Sweetgreen to test fully automated restaurants next year

Using the Spyce technology acquired last year, the fast-casual concept said the robotic makelines could be “transformative.”
Sweetgreen exterior
Fully automated units will be tested next year, but the company did not say where./Photograph: Shutterstock.

Sweetgreen plans to open two fully automated restaurants in 2023 using the robotic Spyce technology acquired last year, the company said Tuesday.

Saying that automation could be “transformative for the restaurant business,” Sweetgreen CEO and co-founder Jonathan Neman said two new units will open with the entirely automated makelines and the format will be dubbed The Infinite Kitchen. If those units are as successful as is anticipated, Neman said Sweetgreen could start rolling out the robotic restaurants as soon as 2024.

“These restaurants will serve our food with even better quality, perfect portioning, faster speed and will create a more consistent customer experience, all while elevating the role of our team members,” Neman said. It will also help the company “create a more profitable and scalable model.”

At the same time, Neman also said Sweetgreen will reintroduce a focus on hospitality and customer experience that the company calls “Intimacy at Scale.”

During the Sept. 25-ended third quarter, the 176-unit chain’s performance was dampened by a cluster of underperforming locations in the Southeast that opened during the pandemic. It was a time when the brand wasn’t fully following its playbook for growth, Neman said, including making connections with local communities and training staff on providing the excellent experience Sweetgreen calls “the sweet touch.”

Neman said efforts to re-energize those restaurants is showing good results.

“Training remains critical to our success in implementing our intimacy at scale playbook, especially as the majority of team members joined during the pandemic when we had switched to digital only operations,” said Neman. “We’ve refocused our training on customer hospitality as the world opens back up.”

The chain is also working to fix lingering staffing problems that have continued to impact operating hours.

Though the restaurants are 95% staffed and recruiting has eased this year, Neman said Sweetgreen is having a problem with call outs. The chain is shifting its staffing models, he said, because “employees who are scheduled to work 30 hours or more call out less and have higher tenure than those who are scheduled to work fewer hours.”

Next year, Sweetgreen plans to launch a new loyalty program. The company has been experimenting with elements of it with the Sweetpass launched this year, as well as  a “rewards and challenges” program for digital customers that allowed them to earn things like discounts or free delivery for participating.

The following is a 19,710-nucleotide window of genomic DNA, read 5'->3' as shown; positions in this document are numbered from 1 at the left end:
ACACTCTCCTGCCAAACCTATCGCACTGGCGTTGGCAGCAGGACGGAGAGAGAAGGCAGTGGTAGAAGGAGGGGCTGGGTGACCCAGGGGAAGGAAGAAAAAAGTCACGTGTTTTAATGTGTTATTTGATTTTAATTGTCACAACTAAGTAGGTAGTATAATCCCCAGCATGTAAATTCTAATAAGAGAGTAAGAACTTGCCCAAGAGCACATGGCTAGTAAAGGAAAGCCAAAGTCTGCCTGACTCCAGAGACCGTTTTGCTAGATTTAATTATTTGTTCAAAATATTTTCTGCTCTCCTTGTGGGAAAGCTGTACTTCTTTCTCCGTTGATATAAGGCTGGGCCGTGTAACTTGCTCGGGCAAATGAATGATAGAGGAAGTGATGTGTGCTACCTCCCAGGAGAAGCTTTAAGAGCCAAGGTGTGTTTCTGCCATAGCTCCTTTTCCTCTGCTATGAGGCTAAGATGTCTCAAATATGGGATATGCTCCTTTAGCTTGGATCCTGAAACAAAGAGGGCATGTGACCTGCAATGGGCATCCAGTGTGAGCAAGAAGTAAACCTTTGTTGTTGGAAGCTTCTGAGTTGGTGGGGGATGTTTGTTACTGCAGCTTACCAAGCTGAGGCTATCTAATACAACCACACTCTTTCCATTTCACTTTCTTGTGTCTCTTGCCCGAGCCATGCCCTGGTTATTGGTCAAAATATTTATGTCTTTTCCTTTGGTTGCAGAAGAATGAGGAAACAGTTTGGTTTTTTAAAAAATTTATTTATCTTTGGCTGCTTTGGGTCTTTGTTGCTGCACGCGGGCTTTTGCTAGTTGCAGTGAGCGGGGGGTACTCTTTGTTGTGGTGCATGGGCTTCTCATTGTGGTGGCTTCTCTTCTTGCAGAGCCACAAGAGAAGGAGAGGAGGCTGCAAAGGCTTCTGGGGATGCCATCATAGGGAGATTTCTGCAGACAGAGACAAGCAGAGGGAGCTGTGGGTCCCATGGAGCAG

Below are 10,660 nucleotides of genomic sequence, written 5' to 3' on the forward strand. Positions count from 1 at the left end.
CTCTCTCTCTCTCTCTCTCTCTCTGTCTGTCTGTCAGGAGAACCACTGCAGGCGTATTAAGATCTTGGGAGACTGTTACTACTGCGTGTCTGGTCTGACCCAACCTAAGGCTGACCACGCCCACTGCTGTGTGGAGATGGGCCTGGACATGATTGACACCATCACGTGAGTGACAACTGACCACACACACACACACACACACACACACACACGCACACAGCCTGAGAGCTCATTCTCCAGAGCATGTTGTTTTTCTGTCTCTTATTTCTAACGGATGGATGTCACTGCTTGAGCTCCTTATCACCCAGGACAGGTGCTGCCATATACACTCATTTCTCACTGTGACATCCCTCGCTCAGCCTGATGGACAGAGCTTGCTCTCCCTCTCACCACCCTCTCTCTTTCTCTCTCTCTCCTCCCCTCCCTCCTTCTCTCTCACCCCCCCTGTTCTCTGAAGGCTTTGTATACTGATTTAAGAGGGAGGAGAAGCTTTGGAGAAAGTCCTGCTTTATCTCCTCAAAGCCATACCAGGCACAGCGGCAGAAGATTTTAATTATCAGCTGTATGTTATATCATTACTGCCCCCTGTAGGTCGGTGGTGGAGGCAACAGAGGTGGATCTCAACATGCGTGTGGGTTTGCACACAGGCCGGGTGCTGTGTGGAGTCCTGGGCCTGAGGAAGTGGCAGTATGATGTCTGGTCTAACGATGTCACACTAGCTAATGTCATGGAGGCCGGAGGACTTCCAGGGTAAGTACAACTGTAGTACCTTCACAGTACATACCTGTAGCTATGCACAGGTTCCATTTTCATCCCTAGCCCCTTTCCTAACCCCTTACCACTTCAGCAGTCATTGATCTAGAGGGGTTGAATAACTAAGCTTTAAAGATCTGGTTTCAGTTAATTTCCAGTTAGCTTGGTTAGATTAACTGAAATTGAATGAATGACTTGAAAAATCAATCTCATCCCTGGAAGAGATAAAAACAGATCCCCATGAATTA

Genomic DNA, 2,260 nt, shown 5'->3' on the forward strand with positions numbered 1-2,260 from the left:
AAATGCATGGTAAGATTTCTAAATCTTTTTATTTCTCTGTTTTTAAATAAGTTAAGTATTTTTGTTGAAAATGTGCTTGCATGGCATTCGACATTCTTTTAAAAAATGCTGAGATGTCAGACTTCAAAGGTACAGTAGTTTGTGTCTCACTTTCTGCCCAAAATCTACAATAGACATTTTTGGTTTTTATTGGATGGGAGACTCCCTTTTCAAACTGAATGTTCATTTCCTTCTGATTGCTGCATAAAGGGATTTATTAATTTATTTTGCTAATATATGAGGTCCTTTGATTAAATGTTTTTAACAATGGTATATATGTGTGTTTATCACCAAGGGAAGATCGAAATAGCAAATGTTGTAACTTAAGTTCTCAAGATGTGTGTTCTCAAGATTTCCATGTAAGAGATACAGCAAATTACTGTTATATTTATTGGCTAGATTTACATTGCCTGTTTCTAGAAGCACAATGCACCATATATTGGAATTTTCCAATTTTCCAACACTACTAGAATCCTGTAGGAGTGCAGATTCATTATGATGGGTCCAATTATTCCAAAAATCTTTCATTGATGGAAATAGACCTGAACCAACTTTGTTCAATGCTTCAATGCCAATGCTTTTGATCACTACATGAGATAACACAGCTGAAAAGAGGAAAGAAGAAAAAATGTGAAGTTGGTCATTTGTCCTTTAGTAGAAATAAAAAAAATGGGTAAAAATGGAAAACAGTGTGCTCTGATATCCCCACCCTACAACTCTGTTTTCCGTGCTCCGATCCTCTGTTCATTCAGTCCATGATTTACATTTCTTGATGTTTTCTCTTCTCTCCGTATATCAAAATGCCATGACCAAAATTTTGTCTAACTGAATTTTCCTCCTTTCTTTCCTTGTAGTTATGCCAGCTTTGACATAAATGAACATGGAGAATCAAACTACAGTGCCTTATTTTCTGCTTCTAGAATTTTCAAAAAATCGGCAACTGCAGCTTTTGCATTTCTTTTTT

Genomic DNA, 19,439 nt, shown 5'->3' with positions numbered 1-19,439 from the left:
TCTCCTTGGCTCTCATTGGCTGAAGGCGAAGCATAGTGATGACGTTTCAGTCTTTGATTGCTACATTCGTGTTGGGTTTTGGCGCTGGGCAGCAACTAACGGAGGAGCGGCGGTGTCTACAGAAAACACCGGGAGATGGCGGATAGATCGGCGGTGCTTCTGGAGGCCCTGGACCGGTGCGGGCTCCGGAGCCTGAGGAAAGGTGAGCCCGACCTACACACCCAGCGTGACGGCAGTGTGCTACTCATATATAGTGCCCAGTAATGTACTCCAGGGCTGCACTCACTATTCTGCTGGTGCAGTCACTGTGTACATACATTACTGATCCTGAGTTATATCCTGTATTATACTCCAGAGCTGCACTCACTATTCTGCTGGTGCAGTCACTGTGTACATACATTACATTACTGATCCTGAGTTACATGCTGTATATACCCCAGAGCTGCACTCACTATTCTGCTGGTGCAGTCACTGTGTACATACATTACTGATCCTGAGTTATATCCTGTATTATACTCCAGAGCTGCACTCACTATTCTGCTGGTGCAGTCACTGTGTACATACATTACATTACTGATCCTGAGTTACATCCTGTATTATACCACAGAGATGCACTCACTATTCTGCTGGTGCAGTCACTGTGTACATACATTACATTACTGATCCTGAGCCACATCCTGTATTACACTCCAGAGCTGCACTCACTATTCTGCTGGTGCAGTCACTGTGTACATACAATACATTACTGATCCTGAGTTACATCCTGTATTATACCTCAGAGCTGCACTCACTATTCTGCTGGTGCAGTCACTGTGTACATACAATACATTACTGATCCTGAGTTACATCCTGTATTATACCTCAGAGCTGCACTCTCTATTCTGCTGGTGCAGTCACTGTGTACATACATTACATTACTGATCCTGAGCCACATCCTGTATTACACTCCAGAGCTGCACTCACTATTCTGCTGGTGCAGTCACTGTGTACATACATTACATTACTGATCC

Sweetgreen is also in the early stages of growing catering, piloting it in 20 stores. Neman said average order values so far have exceeded $500 and weekly sales have tripled.

“Over the coming months, we will add additional markets to our pilot and begin marketing activity to drive awareness,” he said. “We see real growth opportunities with Outpost and catering, as return-to-office trends upward and group gatherings increase.”

Sweetgreen is also expanding its menu with the addition of dessert as a category. Neman also said the company is testing use of a plant-based protein called Meati, a meat alternative made with mycelium—the root structure of mushrooms—at the chain’s Culver City Food Lab in Los Angeles. Sweetgreen’s co-founders are investors in Meati Foods, as is the venture capital arm of Chipotle Mexican Grill.

The moves are all part of the company’s strategy of reaching profitability by the first half of 2024.

For the third quarter, revenues were up 29% to $124 million. But the company grew its net loss to $47.4 million, compared with a loss of $30.1 million a year ago. Those results were impacted by an $11 million impairment charge related to previously announced layoffs of about 5% of workers at the company’s Support Center.

The company in August said it would close the Support Center to move to smaller offices next door as a longer-term cost cutting move.

For the quarter, Sweetgreen’s same-store sales were up 6% but that was entirely a result of a 6% menu price increase taken in January this year—though Neman noted that Sweetgreen held off on increasing prices even more during 2022, as most other chains have done.

And as other chains raise their menu prices, he said, “the relative value we offer is improving.”

Average unit volumes during the quarter increased to $2.9 million, from $2.5 million a year ago. And about 60% of sales come from digital channels, including third-party delivery.

Neman, however, said the automated Infinite Kitchen format could cut labor in half, while also boosting throughput, and improving accuracy and portioning.

“As you can expect, machines make these things perfectly,” he said.

The company is also moving forward with other formats, like the digital-pickup-only model that opened recently in Washington, D.C. And next week Sweetgreen will open its first drive-thru for digital order pickup in Schaumburg, Ill., which is dubbed a Sweetlane.

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